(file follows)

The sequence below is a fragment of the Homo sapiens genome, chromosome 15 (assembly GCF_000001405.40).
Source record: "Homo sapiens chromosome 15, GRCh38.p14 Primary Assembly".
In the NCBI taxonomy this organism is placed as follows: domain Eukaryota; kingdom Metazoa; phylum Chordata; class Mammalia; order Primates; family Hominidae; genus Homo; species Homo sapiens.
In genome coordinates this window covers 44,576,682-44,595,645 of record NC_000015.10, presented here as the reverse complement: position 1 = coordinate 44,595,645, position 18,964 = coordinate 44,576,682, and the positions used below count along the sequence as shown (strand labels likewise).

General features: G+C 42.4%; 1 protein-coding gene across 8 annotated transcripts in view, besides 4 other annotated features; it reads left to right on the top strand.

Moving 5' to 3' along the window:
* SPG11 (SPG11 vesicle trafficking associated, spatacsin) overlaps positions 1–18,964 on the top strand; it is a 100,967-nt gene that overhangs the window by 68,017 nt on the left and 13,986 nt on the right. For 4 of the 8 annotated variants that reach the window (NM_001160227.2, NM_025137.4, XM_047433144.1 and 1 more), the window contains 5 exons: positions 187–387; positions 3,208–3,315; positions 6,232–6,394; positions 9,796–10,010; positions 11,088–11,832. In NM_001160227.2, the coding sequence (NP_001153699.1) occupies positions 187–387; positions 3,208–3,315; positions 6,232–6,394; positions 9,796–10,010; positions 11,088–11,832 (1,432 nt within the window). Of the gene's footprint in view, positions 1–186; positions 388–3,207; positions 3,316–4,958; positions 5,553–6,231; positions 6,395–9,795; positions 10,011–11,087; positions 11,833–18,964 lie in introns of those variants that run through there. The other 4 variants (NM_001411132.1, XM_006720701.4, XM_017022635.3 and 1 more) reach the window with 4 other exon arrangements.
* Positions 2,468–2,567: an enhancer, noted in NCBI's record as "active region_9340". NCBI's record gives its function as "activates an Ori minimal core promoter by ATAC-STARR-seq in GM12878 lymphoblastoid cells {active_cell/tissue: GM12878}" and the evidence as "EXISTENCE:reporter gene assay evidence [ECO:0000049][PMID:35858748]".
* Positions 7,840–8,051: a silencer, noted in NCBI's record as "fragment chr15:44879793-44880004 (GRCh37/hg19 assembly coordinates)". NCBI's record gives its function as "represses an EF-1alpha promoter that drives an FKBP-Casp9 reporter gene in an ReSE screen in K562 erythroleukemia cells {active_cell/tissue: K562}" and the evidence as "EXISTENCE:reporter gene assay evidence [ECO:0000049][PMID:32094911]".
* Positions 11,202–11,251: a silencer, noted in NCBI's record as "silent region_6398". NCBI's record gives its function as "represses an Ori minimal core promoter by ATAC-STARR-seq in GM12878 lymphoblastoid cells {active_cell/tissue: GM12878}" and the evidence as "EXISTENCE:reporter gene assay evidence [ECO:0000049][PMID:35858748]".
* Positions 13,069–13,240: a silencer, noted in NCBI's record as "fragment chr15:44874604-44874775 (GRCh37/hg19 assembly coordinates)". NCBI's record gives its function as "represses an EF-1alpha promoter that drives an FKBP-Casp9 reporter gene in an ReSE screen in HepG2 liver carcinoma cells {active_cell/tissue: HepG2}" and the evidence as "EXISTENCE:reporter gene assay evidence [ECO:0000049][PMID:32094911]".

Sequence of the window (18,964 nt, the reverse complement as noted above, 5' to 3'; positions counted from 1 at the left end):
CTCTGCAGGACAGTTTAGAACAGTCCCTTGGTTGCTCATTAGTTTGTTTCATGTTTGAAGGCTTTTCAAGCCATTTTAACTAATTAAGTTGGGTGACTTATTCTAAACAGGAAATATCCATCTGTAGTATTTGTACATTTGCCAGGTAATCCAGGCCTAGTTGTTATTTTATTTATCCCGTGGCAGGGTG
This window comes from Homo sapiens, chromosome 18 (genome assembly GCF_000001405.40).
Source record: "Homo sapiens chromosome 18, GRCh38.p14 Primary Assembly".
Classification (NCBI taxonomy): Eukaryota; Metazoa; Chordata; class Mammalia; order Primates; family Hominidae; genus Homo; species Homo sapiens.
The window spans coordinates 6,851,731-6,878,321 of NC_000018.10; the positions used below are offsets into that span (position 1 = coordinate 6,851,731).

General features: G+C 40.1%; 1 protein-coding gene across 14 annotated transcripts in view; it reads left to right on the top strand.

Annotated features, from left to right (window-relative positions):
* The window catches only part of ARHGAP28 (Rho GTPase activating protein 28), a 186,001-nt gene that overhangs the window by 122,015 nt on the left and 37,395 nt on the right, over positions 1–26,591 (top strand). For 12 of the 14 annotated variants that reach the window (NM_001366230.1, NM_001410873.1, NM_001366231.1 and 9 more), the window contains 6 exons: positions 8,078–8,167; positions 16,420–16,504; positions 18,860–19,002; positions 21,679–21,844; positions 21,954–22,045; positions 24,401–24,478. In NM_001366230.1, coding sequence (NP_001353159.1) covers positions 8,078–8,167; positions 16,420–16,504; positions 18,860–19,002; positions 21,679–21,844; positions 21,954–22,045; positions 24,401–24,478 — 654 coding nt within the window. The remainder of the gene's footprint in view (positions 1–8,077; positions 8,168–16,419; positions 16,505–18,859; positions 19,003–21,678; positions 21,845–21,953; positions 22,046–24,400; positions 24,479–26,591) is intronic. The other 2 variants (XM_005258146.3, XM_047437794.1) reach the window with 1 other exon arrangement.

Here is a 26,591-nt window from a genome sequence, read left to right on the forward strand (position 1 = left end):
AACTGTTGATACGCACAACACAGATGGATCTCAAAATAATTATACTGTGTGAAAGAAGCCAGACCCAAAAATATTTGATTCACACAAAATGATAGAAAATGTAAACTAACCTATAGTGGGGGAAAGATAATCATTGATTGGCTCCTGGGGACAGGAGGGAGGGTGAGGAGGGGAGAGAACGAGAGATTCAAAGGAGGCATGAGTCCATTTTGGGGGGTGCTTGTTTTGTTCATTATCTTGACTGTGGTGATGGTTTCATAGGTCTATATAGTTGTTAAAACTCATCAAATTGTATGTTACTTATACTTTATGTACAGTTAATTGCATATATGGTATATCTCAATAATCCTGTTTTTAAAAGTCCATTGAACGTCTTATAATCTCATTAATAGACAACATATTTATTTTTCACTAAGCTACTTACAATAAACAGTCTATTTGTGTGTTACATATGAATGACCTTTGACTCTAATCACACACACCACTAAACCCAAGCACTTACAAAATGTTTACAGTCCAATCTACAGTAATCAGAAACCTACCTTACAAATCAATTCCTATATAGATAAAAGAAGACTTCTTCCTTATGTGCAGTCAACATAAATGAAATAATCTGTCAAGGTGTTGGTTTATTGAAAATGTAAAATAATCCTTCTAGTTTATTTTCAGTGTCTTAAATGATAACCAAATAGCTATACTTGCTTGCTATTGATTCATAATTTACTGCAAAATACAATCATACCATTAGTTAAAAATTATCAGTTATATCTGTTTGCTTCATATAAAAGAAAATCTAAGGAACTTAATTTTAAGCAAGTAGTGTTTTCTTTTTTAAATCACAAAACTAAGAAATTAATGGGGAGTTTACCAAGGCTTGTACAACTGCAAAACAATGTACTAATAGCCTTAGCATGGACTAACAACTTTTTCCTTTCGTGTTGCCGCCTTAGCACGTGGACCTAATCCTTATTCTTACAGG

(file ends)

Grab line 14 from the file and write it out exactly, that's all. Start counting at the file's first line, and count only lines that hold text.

This window comes from Homo sapiens, chromosome 18 (genome assembly GCF_000001405.40).